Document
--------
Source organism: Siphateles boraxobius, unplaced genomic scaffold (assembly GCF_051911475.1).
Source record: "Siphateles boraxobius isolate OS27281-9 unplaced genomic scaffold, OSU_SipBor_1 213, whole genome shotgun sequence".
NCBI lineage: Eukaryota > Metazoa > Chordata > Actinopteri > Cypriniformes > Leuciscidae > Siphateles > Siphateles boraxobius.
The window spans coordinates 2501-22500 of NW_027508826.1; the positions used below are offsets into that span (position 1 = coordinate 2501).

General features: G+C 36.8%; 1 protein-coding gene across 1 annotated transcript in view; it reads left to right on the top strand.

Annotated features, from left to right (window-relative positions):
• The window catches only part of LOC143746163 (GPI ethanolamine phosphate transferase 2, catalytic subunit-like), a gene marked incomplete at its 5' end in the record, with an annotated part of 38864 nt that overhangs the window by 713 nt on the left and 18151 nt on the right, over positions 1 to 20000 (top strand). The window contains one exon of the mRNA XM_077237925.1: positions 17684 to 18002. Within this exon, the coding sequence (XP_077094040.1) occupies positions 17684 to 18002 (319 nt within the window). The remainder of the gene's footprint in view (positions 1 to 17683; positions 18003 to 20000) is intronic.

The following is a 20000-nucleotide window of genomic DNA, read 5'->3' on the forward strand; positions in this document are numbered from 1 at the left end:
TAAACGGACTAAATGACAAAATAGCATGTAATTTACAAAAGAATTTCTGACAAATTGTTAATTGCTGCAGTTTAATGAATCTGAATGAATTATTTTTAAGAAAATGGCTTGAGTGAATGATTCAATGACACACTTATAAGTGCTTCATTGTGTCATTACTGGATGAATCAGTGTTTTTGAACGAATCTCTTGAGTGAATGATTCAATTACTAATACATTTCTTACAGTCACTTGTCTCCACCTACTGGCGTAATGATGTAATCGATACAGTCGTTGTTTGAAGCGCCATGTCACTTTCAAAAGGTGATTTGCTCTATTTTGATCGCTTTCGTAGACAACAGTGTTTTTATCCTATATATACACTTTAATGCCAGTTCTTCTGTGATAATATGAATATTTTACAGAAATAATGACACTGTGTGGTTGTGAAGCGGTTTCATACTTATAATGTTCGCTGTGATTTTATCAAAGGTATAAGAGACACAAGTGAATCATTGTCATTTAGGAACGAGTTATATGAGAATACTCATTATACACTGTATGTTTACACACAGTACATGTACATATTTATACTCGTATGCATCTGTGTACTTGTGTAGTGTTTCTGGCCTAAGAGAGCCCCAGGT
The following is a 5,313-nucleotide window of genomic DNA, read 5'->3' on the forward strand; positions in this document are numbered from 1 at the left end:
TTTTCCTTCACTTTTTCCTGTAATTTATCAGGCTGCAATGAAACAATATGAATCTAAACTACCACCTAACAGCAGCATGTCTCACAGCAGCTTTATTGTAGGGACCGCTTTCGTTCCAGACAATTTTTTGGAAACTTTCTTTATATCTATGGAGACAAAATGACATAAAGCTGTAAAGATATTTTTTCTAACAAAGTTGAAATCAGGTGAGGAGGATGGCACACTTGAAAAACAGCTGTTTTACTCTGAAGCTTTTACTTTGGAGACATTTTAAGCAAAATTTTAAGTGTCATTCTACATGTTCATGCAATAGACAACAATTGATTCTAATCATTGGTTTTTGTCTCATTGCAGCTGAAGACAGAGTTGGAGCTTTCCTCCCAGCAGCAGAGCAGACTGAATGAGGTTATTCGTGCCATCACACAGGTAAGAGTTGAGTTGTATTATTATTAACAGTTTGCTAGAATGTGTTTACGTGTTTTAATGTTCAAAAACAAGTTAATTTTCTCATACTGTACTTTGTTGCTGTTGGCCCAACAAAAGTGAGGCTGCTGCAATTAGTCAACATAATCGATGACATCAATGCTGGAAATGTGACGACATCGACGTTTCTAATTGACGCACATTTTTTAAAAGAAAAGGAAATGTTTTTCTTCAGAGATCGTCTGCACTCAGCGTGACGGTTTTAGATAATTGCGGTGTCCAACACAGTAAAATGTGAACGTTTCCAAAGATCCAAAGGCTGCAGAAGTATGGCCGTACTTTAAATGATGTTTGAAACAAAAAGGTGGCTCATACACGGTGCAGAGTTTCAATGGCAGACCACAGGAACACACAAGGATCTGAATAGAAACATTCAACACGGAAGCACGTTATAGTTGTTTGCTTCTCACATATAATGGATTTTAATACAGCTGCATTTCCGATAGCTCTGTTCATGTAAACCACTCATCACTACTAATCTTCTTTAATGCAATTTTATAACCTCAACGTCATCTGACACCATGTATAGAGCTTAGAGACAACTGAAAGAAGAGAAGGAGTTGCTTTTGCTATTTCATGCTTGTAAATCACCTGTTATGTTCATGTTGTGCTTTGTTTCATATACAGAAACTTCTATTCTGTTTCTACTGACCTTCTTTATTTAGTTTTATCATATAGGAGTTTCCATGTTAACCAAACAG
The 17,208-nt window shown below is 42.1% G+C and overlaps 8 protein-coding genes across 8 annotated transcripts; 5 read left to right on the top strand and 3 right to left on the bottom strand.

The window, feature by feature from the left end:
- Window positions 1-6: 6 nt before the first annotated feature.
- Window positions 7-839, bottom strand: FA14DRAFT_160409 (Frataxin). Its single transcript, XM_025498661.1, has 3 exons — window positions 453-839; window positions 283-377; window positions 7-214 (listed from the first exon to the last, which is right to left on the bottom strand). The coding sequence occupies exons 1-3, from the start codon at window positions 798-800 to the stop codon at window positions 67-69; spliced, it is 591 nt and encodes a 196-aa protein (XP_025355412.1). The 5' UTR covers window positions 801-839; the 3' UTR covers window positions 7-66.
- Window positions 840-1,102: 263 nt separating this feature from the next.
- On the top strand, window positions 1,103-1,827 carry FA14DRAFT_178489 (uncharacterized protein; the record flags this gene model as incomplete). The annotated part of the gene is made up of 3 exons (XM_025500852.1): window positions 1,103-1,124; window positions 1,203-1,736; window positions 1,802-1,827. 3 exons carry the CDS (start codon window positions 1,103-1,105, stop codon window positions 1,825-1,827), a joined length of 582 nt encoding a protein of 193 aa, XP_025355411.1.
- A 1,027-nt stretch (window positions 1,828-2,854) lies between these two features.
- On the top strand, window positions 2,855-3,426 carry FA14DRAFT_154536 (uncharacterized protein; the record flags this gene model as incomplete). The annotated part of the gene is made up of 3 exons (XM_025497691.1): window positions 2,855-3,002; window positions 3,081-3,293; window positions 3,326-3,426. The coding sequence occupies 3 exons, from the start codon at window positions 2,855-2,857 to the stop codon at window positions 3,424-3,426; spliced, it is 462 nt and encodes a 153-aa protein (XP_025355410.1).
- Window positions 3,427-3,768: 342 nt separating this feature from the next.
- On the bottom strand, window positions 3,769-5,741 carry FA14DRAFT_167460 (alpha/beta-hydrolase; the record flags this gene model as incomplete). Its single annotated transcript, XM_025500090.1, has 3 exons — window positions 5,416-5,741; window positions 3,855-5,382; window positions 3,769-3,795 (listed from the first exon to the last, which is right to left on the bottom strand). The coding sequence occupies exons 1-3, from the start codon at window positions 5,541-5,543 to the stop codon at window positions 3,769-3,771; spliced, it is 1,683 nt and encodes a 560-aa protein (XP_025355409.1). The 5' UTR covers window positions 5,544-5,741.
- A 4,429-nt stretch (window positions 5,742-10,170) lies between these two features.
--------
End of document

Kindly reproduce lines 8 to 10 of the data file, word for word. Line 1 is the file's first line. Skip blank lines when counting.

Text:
The following is a 20000-nucleotide window of genomic DNA, read 5'->3' on the forward strand; positions in this document are numbered from 1 at the left end:
TAAACGGACTAAATGACAAAATAGCATGTAATTTACAAAAGAATTTCTGACAAATTGTTAATTGCTGCAGTTTAATGAATCTGAATGAATTATTTTTAAGAAAATGGCTTGAGTGAATGATTCAATGACACACTTATAAGTGCTTCATTGTGTCATTACTGGATGAATCAGTGTTTTTGAACGAATCTCTTGAGTGAATGATTCAATTACTAATACATTTCTTACAGTCACTTGTCTCCACCTACTGGCGTAATGATGTAATCGATACAGTCGTTGTTTGAAGCGCCATGTCACTTTCAAAAGGTGATTTGCTCTATTTTGATCGCTTTCGTAGACAACAGTGTTTTTATCCTATATATACACTTTAATGCCAGTTCTTCTGTGATAATATGAATATTTTACAGAAATAATGACACTGTGTGGTTGTGAAGCGGTTTCATACTTATAATGTTCGCTGTGATTTTATCAAAGGTATAAGAGACACAAGTGAATCATTGTCATTTAGGAACGAGTTATATGAGAATACTCATTATACACTGTATGTTTACACACAGTACATGTACATATTTATACTCGTATGCATCTGTGTACTTGTGTAGTGTTTCTGGCCTAAGAGAGCCCCAGGT
The following is a 5,313-nucleotide window of genomic DNA, read 5'->3' on the forward strand; positions in this document are numbered from 1 at the left end: